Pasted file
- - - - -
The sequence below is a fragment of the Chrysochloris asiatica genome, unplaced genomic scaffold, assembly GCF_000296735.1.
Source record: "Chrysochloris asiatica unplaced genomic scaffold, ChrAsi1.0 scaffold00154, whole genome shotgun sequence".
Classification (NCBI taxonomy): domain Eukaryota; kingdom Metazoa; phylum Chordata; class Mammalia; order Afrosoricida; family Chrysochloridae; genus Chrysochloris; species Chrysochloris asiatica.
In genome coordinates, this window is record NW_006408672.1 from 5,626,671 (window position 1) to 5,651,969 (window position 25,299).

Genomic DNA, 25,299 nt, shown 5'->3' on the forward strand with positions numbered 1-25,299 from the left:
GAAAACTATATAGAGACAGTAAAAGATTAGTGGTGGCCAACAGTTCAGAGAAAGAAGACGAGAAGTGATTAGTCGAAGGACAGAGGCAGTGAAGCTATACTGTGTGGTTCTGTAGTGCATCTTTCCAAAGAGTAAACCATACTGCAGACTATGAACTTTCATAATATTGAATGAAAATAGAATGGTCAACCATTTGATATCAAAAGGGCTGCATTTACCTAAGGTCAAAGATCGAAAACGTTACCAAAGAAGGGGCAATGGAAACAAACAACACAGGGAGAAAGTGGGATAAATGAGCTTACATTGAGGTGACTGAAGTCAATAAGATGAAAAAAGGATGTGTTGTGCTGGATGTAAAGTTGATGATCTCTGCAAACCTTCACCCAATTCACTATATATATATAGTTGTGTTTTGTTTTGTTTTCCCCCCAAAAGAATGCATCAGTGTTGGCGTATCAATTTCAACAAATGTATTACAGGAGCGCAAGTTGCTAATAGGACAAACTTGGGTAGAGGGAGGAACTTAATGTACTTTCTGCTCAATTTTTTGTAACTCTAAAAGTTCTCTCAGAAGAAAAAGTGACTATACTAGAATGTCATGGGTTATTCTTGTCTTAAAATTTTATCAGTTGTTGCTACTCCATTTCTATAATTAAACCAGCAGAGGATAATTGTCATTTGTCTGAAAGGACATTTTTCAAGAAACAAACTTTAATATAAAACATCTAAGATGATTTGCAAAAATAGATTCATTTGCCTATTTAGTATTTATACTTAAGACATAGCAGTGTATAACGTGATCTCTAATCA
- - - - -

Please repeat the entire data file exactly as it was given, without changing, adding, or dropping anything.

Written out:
The sequence below is a fragment of the Chrysochloris asiatica genome, unplaced genomic scaffold, assembly GCF_000296735.1.
Source record: "Chrysochloris asiatica unplaced genomic scaffold, ChrAsi1.0 scaffold00154, whole genome shotgun sequence".
Classification (NCBI taxonomy): domain Eukaryota; kingdom Metazoa; phylum Chordata; class Mammalia; order Afrosoricida; family Chrysochloridae; genus Chrysochloris; species Chrysochloris asiatica.
In genome coordinates, this window is record NW_006408672.1 from 5,626,671 (window position 1) to 5,651,969 (window position 25,299).

Genomic DNA, 25,299 nt, shown 5'->3' on the forward strand with positions numbered 1-25,299 from the left:
GAAAACTATATAGAGACAGTAAAAGATTAGTGGTGGCCAACAGTTCAGAGAAAGAAGACGAGAAGTGATTAGTCGAAGGACAGAGGCAGTGAAGCTATACTGTGTGGTTCTGTAGTGCATCTTTCCAAAGAGTAAACCATACTGCAGACTATGAACTTTCATAATATTGAATGAAAATAGAATGGTCAACCATTTGATATCAAAAGGGCTGCATTTACCTAAGGTCAAAGATCGAAAACGTTACCAAAGAAGGGGCAATGGAAACAAACAACACAGGGAGAAAGTGGGATAAATGAGCTTACATTGAGGTGACTGAAGTCAATAAGATGAAAAAAGGATGTGTTGTGCTGGATGTAAAGTTGATGATCTCTGCAAACCTTCACCCAATTCACTATATATATATAGTTGTGTTTTGTTTTGTTTTCCCCCCAAAAGAATGCATCAGTGTTGGCGTATCAATTTCAACAAATGTATTACAGGAGCGCAAGTTGCTAATAGGACAAACTTGGGTAGAGGGAGGAACTTAATGTACTTTCTGCTCAATTTTTTGTAACTCTAAAAGTTCTCTCAGAAGAAAAAGTGACTATACTAGAATGTCATGGGTTATTCTTGTCTTAAAATTTTATCAGTTGTTGCTACTCCATTTCTATAATTAAACCAGCAGAGGATAATTGTCATTTGTCTGAAAGGACATTTTTCAAGAAACAAACTTTAATATAAAACATCTAAGATGATTTGCAAAAATAGATTCATTTGCCTATTTAGTATTTATACTTAAGACATAGCAGTGTATAACGTGATCTCTAATCA